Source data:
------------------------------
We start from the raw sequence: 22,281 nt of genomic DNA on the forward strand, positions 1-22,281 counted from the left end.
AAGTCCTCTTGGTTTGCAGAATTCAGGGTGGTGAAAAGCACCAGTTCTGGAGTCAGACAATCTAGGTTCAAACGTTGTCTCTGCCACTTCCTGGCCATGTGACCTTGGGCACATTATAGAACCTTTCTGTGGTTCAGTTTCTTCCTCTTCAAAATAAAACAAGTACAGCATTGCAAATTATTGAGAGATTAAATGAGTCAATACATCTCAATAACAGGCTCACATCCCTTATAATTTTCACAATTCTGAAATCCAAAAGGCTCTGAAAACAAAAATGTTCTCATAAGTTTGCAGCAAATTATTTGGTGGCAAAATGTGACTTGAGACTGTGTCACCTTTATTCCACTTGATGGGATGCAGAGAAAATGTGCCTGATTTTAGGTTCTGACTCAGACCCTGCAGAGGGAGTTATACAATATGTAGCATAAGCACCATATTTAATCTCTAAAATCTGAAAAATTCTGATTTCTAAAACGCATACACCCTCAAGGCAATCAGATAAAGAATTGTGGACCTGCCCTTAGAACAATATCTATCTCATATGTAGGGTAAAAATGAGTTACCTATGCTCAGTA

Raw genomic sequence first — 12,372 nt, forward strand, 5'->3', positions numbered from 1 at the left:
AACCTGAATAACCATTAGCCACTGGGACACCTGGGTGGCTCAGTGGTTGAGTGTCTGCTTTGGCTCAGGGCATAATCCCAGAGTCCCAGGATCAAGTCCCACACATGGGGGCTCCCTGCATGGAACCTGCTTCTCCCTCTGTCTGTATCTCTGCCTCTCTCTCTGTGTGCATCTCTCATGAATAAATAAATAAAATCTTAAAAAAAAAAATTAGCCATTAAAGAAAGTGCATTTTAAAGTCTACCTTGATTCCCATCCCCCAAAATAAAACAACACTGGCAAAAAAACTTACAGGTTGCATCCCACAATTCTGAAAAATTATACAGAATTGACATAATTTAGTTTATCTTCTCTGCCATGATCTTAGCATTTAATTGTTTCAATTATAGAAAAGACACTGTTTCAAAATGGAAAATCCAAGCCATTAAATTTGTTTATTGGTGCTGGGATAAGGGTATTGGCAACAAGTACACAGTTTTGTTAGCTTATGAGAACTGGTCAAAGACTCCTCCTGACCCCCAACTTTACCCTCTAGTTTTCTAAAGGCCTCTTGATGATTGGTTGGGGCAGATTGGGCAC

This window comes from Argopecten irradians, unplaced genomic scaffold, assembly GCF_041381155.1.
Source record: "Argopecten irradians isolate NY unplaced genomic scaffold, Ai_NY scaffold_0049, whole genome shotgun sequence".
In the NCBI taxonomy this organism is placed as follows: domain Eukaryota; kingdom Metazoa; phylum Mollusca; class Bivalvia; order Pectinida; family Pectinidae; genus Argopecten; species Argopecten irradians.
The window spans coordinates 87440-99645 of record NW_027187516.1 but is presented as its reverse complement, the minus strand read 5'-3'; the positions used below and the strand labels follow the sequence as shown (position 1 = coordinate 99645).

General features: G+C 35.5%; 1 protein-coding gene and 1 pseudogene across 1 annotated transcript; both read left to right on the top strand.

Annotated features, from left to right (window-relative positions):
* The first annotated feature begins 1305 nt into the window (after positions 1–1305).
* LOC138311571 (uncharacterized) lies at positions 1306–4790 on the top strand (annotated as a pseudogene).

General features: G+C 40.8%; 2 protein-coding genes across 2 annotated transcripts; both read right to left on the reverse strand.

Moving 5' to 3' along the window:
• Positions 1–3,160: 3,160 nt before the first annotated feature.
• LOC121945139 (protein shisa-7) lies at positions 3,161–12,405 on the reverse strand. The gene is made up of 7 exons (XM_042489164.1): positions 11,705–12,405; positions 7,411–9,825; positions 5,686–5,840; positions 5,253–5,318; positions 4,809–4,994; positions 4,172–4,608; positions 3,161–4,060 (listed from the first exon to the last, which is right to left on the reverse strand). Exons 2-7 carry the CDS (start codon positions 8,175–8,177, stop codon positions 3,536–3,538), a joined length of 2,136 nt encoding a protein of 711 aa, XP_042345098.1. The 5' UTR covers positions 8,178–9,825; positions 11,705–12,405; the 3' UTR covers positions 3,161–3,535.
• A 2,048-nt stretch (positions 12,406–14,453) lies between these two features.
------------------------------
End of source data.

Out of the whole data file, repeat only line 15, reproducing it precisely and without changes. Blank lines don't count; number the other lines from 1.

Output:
• Positions 1–3,160: 3,160 nt before the first annotated feature.